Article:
Lighten up hun, just read up on threads. Loads of kidders and jokers around here, myself included... ;)

  • TiggerTigger Toronto, Canada Veteran

    I understand, that's why I ended with "maybe I am reading it wrong" in the event I was taking it wrong. Everyone knows that the US makes fun of Canada (and personally that makes no sense to me - unless you don't get our country) so I personally believe a comment like that is inappropriate...kinda like a bad joke from a white person about a black person or visa versa...it may be light hearted but unnecessary. I guess I'll lighten up, sorry I have been arounf mean people most my life so I can sometimes see things worse than they are :-)

  • Will_BakerWill_Baker Vermont Veteran
    edited December 2016

    @specialkayme said:
    I'm having a hard time mixing my understanding of physics and buddhist philosophy to understand what happens to a thought once it's no longer a thought.

    Here's how I see it:

    • Assuming the big bang theory is correct, the entire universe derived from a point of a singularity.
    • That point of singularity contained all matter, and our known universe, and therefore our world, contains a fixed quantity of matter/energy.
    • According to the law of conservation of mass, matter and energy can not be created nor destroyed, only converted from one form to another.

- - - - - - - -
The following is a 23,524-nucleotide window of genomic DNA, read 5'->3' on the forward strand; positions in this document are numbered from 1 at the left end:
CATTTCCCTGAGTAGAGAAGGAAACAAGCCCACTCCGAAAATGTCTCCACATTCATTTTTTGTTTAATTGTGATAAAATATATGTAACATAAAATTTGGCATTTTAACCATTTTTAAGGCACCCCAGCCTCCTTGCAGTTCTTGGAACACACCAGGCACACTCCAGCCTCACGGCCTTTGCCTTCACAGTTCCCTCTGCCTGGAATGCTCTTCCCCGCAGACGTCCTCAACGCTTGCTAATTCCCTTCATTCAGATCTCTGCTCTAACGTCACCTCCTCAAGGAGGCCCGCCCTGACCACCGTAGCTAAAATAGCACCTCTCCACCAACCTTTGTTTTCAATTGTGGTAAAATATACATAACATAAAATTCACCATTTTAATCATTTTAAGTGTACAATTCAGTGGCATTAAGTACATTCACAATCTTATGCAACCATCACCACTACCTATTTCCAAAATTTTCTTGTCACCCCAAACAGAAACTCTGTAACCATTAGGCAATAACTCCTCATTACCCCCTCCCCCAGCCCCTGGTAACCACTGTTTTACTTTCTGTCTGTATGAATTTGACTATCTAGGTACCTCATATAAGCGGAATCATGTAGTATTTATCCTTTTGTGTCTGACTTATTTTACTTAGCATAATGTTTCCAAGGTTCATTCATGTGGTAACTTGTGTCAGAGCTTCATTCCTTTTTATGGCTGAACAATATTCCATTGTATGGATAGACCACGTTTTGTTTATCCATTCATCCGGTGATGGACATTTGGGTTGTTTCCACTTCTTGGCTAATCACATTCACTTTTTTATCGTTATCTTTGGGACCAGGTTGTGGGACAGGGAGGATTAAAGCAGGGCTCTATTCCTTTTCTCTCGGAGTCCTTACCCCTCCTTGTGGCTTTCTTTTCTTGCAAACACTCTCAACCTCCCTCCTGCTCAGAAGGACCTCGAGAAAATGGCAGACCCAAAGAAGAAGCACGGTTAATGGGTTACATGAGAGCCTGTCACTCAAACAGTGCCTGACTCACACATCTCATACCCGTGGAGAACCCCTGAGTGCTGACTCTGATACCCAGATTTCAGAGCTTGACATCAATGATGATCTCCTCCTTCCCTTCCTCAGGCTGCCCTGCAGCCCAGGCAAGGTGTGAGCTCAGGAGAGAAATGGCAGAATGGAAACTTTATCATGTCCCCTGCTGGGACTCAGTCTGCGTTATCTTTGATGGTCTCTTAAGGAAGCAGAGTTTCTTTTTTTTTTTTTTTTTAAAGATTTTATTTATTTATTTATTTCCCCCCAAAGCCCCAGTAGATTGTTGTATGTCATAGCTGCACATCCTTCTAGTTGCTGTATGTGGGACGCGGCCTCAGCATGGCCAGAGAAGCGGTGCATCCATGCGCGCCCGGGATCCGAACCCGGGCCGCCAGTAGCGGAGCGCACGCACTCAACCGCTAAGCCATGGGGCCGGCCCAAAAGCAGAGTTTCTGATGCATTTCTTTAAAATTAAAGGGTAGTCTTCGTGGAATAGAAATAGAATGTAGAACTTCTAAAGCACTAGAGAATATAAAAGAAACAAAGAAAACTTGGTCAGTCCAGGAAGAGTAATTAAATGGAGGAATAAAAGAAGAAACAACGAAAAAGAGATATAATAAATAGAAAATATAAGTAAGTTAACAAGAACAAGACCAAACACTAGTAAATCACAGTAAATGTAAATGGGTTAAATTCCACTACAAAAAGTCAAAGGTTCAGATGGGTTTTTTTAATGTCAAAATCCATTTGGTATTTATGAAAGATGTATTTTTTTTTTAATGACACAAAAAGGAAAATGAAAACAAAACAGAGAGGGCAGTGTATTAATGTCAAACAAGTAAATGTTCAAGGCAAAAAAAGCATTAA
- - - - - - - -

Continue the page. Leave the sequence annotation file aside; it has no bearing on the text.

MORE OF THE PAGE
• Thus, the matter and energy that existed eons ago in our world is the only matter or energy that has ever existed, it's just been reshuffled around since then.
    • The dinosaurs that existed millions of years ago existed of matter (cells) and energy (heart, brain, and neuron energies). When a particular dinosaur died, it's matter was converted into energy (either through a carnivore, bacteria, or other), used, and eventually converted back into matter.
    • Thoughts are based on energy, neurons firing within the brain, that came from matter or other energy.
    • Since no matter or energy is wasted, my thoughts have to convert to another form of energy, or to matter.

    But, I can't seem to figure out where these thoughts go. Your mind exists based on neurons firing electronic signals between them. That's your energy. When the energy is expended, in the form of passed information between one neuron and another or one brain cell to another, where does that energy go? How is it converted to another form of energy or matter? Either from a physics standpoint or a spiritual buddhist standpoint.